'It seems Musharraf is taken seriously only in India'
General Pervez Musharraf hardly received the hero's welcome on his return to Pakistan in March after four years in exile. Instead he was welcomed with threats from the Taliban and pending appearances in courts across the country.
Rajiv Dogra, former ambassador and India's last Consul General to Karachi, talks to Avantika Bhuyan about the reigning mood in Pakistan and people's perception of Musharraf.
Will Musharraf's homecoming have an impact on the upcoming general elections in Pakistan?
Pakistan has moved on in the last four years. While it hasn't changed for the better, it doesn't want a rejected dictator to run its affairs again.
Musharraf's return is hardly a homecoming. There were no cheering crowds to greet him on arrival. That adulation was reserved for a politician like Benazir Bhutto.
People do not associate him with any good deeds that he claims to have done. They remember him for the assassination of Bhutto, the repression in Balochistan and the murder of Nawab Akbar Khan Bugti.
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'Musharraf is not even considered newsworthy anymore'
What are the challenges that he and his party will face in the coming elections?
All Pakistan Muslim League has no recognisable names except for Musharraf. So the first challenge APML faces is that of credibility.
Two, no political party seems to be willing to ally with APML.
And three, Musharraf is facing charges in various courts, including in the Supreme Court. Whether he will be able to legally contest elections or not also seems to be a question mark.
What is the popular mood in Pakistan and what is people's perception of him?
Let's look at the mental makeup of Musharraf. He is essentially a commando at heart and this impacts every action in his political life, including his relations with India.
He thought he could bluff his way through to power once again. But his bluster has failed as he has received a cold response. Musharraf is not even considered newsworthy anymore. He is hardly written about in the Pakistani media.
It seems he is taken seriously only in India. We continue to call him a leader who could have delivered peace and consider him integral to Indo-Pak relations.
In fact, we need to relook at his time in power. Some of the worst terror strikes in India happened during his tenure. People in Pakistan regard him as a troublemaker. Isn't it time we rewrote our slate too?
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'Why can't we do a post-mortem of the Kargil operation in the light of Musharraf's revelations?'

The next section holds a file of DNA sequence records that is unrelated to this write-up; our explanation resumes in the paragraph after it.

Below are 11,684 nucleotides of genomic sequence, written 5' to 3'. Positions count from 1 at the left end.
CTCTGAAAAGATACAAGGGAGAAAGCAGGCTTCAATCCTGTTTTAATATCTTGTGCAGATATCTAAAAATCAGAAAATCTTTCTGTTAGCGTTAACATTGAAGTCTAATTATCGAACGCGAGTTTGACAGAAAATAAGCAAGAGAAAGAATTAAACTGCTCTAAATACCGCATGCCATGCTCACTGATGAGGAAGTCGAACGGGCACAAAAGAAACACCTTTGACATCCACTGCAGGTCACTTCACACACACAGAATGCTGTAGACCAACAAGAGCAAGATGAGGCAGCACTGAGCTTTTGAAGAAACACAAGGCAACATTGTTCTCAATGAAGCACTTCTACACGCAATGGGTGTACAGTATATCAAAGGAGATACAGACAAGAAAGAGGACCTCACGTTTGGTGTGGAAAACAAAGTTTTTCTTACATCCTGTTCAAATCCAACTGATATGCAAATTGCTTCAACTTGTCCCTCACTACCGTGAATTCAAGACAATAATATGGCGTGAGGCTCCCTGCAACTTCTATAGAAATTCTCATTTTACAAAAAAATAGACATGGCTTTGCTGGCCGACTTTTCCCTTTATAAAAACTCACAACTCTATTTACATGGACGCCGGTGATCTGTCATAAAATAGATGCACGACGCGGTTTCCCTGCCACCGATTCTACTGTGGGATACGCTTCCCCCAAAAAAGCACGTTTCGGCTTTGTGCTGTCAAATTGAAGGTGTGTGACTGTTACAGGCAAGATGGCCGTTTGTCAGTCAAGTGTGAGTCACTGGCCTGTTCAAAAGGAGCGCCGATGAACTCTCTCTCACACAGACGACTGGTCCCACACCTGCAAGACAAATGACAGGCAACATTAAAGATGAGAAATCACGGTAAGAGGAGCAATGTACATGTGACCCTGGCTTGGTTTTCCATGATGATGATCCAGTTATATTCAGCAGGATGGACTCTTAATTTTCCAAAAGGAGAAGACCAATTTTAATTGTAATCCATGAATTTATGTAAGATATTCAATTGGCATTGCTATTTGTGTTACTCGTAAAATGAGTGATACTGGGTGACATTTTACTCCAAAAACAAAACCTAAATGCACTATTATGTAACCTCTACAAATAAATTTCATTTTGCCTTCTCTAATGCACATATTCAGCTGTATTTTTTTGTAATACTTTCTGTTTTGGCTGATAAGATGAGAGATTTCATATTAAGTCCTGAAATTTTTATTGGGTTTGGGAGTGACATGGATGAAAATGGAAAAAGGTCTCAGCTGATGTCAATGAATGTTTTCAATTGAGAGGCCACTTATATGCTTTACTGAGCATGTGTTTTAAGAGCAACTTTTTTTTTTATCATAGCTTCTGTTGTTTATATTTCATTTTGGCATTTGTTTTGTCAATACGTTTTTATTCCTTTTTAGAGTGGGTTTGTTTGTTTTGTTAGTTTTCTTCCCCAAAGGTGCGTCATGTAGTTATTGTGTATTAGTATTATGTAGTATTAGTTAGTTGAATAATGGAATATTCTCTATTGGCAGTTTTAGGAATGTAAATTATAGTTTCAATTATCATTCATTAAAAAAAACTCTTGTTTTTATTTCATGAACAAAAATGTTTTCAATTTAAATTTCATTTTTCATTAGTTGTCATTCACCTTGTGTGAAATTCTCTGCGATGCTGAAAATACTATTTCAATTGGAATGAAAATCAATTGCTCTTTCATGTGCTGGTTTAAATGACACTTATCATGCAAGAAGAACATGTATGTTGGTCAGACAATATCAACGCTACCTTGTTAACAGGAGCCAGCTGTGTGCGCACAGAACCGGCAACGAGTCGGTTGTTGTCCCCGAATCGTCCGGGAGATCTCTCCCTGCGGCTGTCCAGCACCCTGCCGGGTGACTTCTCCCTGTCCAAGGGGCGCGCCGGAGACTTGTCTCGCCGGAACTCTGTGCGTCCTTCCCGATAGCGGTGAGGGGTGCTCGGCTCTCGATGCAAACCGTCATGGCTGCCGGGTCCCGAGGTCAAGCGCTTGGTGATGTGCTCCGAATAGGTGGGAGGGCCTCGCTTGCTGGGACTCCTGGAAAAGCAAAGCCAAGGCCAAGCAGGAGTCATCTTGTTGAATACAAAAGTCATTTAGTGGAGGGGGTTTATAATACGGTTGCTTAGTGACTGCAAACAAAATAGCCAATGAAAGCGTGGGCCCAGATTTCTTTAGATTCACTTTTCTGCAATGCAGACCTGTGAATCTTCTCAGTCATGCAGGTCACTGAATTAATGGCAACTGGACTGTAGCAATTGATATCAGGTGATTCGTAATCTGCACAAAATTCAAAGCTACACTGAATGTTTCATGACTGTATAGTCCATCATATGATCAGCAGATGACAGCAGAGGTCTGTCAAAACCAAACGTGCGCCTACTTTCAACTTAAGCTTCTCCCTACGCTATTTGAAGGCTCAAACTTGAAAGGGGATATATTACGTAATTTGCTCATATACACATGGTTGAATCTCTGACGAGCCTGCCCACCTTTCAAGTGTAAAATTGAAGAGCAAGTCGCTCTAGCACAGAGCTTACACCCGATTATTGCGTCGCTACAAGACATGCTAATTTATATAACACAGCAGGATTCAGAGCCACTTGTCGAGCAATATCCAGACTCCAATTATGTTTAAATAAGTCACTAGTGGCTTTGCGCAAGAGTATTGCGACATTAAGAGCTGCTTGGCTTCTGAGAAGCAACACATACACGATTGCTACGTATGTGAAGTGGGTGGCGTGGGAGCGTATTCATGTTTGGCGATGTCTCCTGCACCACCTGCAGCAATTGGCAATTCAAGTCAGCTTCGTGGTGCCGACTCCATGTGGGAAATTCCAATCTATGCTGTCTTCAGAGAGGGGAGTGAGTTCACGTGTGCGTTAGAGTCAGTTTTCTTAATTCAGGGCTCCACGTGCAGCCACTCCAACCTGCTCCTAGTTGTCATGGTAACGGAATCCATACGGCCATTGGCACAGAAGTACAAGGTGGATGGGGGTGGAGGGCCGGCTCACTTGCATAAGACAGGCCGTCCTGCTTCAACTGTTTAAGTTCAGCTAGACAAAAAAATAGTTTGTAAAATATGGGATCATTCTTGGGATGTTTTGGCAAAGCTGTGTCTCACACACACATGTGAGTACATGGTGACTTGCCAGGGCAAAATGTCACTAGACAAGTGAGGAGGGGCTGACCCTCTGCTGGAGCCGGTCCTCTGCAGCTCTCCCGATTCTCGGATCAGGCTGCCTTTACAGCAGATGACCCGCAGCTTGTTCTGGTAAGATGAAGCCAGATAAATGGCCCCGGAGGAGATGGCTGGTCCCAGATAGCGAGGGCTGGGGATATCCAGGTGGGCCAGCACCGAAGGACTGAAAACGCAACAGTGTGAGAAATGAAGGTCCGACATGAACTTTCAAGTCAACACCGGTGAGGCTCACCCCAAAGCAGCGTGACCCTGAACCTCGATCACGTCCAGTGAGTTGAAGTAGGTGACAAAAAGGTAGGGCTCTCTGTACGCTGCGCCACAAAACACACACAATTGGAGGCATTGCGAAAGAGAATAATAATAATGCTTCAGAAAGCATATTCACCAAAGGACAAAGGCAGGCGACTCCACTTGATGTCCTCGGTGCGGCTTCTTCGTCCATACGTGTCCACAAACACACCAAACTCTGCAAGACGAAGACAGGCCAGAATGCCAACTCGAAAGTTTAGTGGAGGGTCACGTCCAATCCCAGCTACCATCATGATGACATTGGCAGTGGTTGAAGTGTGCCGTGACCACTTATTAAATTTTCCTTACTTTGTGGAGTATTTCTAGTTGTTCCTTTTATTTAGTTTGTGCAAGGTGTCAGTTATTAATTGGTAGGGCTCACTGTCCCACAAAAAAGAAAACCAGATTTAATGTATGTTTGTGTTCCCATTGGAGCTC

It is interesting that you say this because he has been talking about how proud he is of the Kargil operation.
It is a pity that even after one-and-a-half decades, we don't know what actually happened in Kargil.
For long, we kept wondering if it was a mujahid operation or were the military forces involved.
Recently, Lt General (retd) Shahid Aziz wrote in his book, Putting our Children in Line of Fire, that Musharraf had spent a night inside the Indian territory. That should have jolted us into reviewing the Kargil operation all over again.
The point is that no army chief just crosses the LoC, spends a night there and goes back.
There must have been enough reconnaissance by Pakistani officers to ensure that their chief was not in any kind of danger on Indian territory.
This heavy activity must have gone on for a month, yet we remained clueless. But now that the book is out, why can't we do a post-mortem of the Kargil operation in the light of these new revelations?
Musharraf has publicly said that Kargil was a brilliant military operation and that he would have cut off Siachen. Isn't it possible that some other Pakistani general might take inspiration from Musharraf? There needs to be a public debate about the risks that India faced before and during the operation.
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'The fact is that Musharraf rode to power on a combination of bluster and luck'
Does Musharraf seem like a better alternative to the ruling PPP?
There is no doubt that when a military dictator takes over, a reasonable amount of law and order is enforced.
That's what happened when Musharraf came to power. People were disillusioned with the Bhutto and Sharif regimes.
Therefore, initially, there was a feeling of relief that the country was emerging from that corrupt phase. But that was only temporary.
In the second half of his regime, the Pakistani economy started to stagnate. However, post 9/11, US kept pumping in money in massive proportions to keep the Pakistani economy artificially afloat. But Pakistan was living on rented favours.
Towards the end of his tenure, the foreign exchange reserves were low and growth close to nothing. The confidence of the international community also went down. The fact is that Musharraf rode to power on a combination of bluster and luck.
Now, he seems to have run out of both. He looks defeated, almost embarrassed to be back. He is hardly an alternative to parties like PML (N) or PPP.